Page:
There are a few moments where your film struggles in its handling of Charlie’s family, and two serious revelations about Charlie’s character are handled clumsily. A relationship between Patrick and another main character never reaches a satisfying resolution. You missed the opportunity to make Charlie’s family life more richly developed; Dylan McDermott and Kate Walsh underplay his parents, and he has two loving older siblings who are nearly nonexistent in the film. The soundtrack does not layer the typical early nineties fare, but the film sounds like what I heard on the radio during that time. Overall, despite its occasional stumble, “The Perks of Being a Wallflower” delivers an intimate portrait of these young people in a time of change.

In the first minute, Emma Watson proves that she’s more than just a typecast Hermione Granger. Her performance is a highlight; she projects a melancholy and world-weariness to Sam, as well as a sense of unease that Watson shows through her body language and the way that she listens. You have helped her craft a subtle and compelling character. Also, Ezra Miller shows remarkable range in this role, especially considering his recent chilling turn in the drama “We Need To Talk About Kevin.” The casting in general is on the mark, and Logan Lerman carries the film solidly as Charlie.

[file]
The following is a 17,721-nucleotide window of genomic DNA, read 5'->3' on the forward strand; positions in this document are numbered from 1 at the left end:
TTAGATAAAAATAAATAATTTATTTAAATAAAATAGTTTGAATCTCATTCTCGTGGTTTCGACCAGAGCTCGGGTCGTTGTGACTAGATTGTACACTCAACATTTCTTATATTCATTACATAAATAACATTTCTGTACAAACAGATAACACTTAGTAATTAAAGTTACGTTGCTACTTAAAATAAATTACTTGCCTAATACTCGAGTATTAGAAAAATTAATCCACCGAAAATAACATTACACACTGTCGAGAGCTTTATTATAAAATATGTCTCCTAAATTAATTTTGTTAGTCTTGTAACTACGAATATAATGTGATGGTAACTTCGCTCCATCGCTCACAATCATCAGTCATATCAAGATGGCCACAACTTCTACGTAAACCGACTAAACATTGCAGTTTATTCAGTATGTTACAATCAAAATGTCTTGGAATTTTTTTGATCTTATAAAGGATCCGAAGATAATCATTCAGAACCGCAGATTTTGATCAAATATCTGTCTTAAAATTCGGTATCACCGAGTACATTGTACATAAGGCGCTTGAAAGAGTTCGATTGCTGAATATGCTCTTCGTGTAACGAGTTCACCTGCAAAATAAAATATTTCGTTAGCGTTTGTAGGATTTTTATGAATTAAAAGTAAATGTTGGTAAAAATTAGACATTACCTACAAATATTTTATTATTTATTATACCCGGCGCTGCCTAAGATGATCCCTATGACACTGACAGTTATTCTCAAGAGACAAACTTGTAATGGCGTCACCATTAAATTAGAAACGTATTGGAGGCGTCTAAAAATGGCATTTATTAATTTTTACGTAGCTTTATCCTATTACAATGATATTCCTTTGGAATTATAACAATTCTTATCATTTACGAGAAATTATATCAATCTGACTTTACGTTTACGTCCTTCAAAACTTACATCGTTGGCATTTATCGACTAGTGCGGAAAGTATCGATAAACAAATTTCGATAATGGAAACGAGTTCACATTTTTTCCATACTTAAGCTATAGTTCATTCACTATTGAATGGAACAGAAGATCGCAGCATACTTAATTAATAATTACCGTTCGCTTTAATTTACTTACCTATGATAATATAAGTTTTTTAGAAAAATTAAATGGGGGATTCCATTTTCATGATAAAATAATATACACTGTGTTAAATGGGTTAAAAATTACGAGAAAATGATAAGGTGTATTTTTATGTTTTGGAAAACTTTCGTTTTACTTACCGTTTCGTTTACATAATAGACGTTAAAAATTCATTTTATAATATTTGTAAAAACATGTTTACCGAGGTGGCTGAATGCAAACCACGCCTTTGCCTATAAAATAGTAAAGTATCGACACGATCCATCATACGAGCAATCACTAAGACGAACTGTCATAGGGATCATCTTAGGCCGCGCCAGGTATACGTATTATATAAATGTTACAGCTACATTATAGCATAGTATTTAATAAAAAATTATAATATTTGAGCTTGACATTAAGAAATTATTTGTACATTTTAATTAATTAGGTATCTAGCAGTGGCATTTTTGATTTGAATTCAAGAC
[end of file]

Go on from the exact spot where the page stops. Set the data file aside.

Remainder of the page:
Mr. Chbosky, I can tell that you care tremendously about your story and have created a film of great power and humor. Watching “The Perks of Being a Wallflower” felt like listening to an intimate mix tape with its sense of balance and emotion. It got me thinking of mix tapes and parties and football bleachers. I think that my mix tape for you would include fall and winter kinds of songs from 1994-1996, my sophomore through senior year. Amidst Nirvana and U2, Tears for Fears and Stealers Wheel, Alanis Morissette and Oasis, I would close my mix with the song “Find the River” by R.E.M. from “Automatic for the People.” The lyrics “Leave the road and memorize/ This life that pass before your eyes/ Nothing is going my way…Pick up here and chase the ride/ The river empties to the tide/ All of this is coming your way” echo Charlie’s journey in your book, and now your film, as he navigates through life. I want to thank you for filling your film with quiet moments and strong performances. Charlie’s life stops and starts, and he meanders towards friendship and peace with nothing and everything going his way, concurrently.

Love always,